Parts of an Argument

Draft Your Position Statement

For all practical purposes, it's useful to view a position statement as a "work-in-progress," a statement that evolves or emerges as your research progresses. It's not necessary that you begin with an ironclad position. A vague idea will do.

As you learn more about your selected-or assigned-issue, you may find your stance changing. Keep an open mind in this regard: It will help you clarify and focus your final position on a narrow and arguable point. Following are some useful tips that will help you in the process.

Step One

Don't bore yourself. Choose a topic around which there are issues that interest you and don't worry about defining your position. A good topic is one that arouses passion in others as well as yourself. Consult your course notes and make a list of ideas that appear to have the most potential by answering a few simple questions:

Step Two

Do some broad preliminary research on your selected topic. Ask your instructor, as well as others in your field of study, for information and guidance. To grasp the complexities and nuances of the issues at hand, select a group of books and articles that approach your topic from different angles and study up on them.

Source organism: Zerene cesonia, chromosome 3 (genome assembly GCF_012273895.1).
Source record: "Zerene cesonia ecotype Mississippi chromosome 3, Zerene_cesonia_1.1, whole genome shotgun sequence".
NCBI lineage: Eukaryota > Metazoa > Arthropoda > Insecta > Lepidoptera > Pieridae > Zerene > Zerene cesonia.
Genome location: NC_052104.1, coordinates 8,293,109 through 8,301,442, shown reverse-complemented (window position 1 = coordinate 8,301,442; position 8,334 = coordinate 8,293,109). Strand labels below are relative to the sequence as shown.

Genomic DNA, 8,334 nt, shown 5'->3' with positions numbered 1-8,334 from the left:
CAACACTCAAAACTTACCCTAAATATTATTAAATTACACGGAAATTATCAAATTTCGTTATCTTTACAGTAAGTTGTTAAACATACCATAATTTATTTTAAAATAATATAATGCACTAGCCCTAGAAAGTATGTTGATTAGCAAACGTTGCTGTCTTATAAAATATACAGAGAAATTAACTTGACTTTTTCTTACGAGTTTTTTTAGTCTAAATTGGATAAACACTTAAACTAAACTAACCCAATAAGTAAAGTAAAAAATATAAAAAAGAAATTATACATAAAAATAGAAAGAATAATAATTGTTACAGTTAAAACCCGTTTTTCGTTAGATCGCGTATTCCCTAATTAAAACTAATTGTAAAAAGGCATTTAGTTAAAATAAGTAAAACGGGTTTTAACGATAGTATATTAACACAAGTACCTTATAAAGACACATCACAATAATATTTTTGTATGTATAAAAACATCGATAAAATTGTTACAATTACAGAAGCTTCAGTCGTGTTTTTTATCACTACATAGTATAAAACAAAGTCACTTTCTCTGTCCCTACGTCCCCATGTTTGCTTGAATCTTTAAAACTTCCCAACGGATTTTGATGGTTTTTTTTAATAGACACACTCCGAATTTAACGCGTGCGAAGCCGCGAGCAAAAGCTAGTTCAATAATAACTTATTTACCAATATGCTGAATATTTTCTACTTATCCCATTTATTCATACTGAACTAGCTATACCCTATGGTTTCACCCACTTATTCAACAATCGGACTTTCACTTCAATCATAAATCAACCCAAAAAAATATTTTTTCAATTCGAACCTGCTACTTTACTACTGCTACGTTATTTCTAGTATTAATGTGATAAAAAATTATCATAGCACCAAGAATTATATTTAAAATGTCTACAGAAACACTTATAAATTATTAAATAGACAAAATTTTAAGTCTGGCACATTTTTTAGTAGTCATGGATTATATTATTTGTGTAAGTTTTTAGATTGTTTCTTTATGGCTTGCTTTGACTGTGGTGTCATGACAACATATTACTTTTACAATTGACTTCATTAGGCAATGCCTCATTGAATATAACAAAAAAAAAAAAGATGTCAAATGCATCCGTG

Step Three

Note your reactions and opinions as they occur and develop or mature. In particular, you will want to note when previously held opinions change as a result of knowledge and insight gained from recent readings or discussion. Hone in on those opinions about which your feel the strongest or interest you the most.

Step Four

Begin drafting a preliminary statement. Keep in mind that your position must be arguable. When shaping it consider the following questions:

Step Five

Finally, the best advice is to be constantly aware of the arguments you wish not to address and continually refine your preliminary statement so as to exclude having to argue them. In other words, as you move toward completing your research, close and bolt all the doors you don't want the opposition stumbling through.

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Introduction